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In 1872, The Former Royal Park Psychiatric Hospital (Hospital for the Insane) was constructed initially between 1906 and 1913 in the pavilion form of hospital design. The architect SE Bindley of the Victorian Public Works Department used the Federation Domestic Queen Anne style. The surviving buildings include the Male and Female Acute Wards (1907-09), Male and Female Convalescent Wards (1907-09), Dining Room/Recreation Hall and Kitchen (1907-09), Female Attendants Block (1907-09), Female Workers Block (1907-09), Male Attendants' Block (1907-09), Male Workers Block (1913), Pathology/Mortuary Block (1909), the Workshop (1909-10), the Paint Store/Morgue (c.1920) and the remaining connecting walkways. The parkland setting of the hospital , the remains of the former airing courts, the rear roadway and significant trees and plantings are important as part of the site's history. The hospital is the earliest example, though significantly altered, of a hospital for the insane as distinct from a lunatic asylum, in Victoria. The alteration of the Lunacy Act in 1911 made possible a further change from Hospital for the Insane to Mental Diseases Hospital, allowing for the housing of (chronic) working patients apart from the acute cases. Working patients worked unpaid on the farm and in the laundry, as well as doing other necessary tasks around the hospital. |+|
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|−|The Royal Park Psychiatric Hospital was part of an integrated system of psychiatric treatment introduced under the first Inspector General of the Insane in Victoria, Dr Ernest Jones in the early years of the twentieth century. It was the first psychiatric hospital to be established following the introduction of the Lunacy Act of 1903 and was intended for the treatment of patients with transient and recoverable disorders. The Royal Park Psychiatric Hospital site does not now include the Receiving House building (1905-06) which is located further to the east within Royal Park. The Hospital consisting of Receiving House and Acute Wards was part of a wave of reform which emphasized early diagnosis and swift hospital treatment for mentally ill patients. [[ Royal Park Psychiatric Hospital|Click here for more...]] |+|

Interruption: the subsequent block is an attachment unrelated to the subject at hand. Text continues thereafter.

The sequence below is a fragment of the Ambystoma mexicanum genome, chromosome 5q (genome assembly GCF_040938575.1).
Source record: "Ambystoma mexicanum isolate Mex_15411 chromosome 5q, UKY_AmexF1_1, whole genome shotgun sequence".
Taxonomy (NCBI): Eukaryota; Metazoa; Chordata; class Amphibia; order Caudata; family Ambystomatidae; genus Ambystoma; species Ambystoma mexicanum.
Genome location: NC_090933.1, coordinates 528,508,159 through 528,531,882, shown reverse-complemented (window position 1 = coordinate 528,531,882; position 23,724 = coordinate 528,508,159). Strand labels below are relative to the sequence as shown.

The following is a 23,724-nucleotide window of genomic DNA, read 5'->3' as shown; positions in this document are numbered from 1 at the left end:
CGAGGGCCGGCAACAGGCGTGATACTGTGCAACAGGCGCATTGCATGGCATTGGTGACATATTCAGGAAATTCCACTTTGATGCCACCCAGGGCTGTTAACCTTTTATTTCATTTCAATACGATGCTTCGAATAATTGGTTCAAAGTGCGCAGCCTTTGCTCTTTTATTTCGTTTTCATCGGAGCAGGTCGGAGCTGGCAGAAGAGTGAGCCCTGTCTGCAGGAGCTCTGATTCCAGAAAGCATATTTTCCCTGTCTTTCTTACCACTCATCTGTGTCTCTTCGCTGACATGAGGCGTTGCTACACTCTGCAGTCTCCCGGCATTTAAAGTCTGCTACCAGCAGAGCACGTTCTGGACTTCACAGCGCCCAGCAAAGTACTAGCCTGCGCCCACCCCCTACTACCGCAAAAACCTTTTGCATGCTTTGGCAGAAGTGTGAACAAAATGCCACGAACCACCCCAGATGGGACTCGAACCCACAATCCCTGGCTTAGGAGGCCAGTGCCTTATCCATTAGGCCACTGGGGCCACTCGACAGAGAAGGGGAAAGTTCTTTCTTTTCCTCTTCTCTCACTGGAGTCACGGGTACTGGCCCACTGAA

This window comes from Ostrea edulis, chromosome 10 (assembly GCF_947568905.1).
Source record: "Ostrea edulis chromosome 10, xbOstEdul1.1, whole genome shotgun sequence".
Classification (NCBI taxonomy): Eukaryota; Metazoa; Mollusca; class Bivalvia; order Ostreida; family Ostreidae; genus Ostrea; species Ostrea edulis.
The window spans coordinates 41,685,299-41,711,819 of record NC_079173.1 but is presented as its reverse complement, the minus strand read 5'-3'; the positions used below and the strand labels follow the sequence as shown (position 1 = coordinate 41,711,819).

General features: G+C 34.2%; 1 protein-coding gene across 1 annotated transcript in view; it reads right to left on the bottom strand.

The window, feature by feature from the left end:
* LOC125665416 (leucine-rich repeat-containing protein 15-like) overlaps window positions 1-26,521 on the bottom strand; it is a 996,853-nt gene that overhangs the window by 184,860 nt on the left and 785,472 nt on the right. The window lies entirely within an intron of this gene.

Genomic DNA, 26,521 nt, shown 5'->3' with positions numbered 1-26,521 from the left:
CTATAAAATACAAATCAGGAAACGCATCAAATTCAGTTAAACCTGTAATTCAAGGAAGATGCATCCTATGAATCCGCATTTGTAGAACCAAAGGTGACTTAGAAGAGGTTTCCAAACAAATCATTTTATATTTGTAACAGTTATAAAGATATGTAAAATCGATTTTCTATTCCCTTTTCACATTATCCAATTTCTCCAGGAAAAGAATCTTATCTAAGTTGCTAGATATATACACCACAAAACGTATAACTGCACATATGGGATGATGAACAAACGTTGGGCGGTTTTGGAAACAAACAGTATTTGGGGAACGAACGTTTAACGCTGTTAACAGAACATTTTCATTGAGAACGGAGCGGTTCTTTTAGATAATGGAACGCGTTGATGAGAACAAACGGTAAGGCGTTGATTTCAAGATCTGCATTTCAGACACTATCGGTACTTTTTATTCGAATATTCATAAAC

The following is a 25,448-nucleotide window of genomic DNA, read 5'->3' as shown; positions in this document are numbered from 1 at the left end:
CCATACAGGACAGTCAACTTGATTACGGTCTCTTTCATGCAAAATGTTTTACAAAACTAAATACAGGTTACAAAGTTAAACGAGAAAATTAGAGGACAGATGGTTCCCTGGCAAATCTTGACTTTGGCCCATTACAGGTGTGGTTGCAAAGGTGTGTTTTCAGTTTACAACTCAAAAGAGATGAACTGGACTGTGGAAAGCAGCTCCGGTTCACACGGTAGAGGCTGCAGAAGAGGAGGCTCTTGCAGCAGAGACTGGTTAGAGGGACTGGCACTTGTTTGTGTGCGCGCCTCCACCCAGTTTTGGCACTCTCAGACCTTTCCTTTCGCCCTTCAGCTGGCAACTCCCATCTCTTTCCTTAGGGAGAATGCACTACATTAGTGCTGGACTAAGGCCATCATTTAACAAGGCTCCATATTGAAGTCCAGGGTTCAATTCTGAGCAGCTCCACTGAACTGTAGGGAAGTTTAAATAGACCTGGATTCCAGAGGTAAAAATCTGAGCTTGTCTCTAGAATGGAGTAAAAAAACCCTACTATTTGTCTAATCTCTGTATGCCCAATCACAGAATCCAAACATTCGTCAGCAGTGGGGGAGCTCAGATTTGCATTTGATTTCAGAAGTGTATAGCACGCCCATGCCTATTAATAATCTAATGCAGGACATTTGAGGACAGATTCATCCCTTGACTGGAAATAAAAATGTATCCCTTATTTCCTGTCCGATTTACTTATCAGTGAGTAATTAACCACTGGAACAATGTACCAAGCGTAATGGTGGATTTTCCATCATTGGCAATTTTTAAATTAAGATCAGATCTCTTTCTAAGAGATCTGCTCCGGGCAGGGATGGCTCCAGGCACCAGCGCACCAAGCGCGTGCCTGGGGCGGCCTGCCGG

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Middletown State Hospital
This institution was originally founded in pursuance of an act of the legislature passed April 28, 1870, establishing at Middletown, in Orange county, a state lunatic asylum for "the care and treatment of the insane and the inebriate upon the principles of medicine known as homœopathic." The movement, however, which led to the ultimate establishment of the hospital had its inception in the address of John Stanton Gould before the State Homœopathic Medical Society at its session in Albany in February, 1866. The subject of the orator's discourse was "The Relation of Insanity to Bodily Disease," and in the course of his remarks attention was called to the necessity of a new state asylum for lunatic's in the southern tier counties of the state, and claimed as a matter of justice that when organized the institution should be placed under the homœopathic school of medicine.
This seems to have been the crystallizing point of the earnest desire of the homœopathic profession throughout the state, for at the next meeting of the state society in February, 1867, a resolution was offered by Dr. Paine of Albany to the effect that "Whereas, a bill authorizing the erection of a new lunatic asylum is now pending before the legislature," therefore a committee should be appointed to prepare a memorial asking "for such action as shall place said institution under the care of the homœopathic school."
But notwithstanding the laudable efforts of the advocates of the enterprise and their apparent zeal for its consummation, nothing was accomplished until some years afterward. In the meantime, however, Dr. Hilon Doty had come forward with a proposition to turn over his private asylum, "Margarettsville Retreat for the Insane," to a board of trustees or managers of an incorporated institution under homœopathic control, and while an act of incorporation was secured in 1869 through the influence of the state medical society, nothing was done until December of that year, when Dr. George E. Foote of Middletown presented to the homœopathic profession a plan to establish an insane asylum, founded by subscription and endowment, and organized as a close corporation. Click here for more...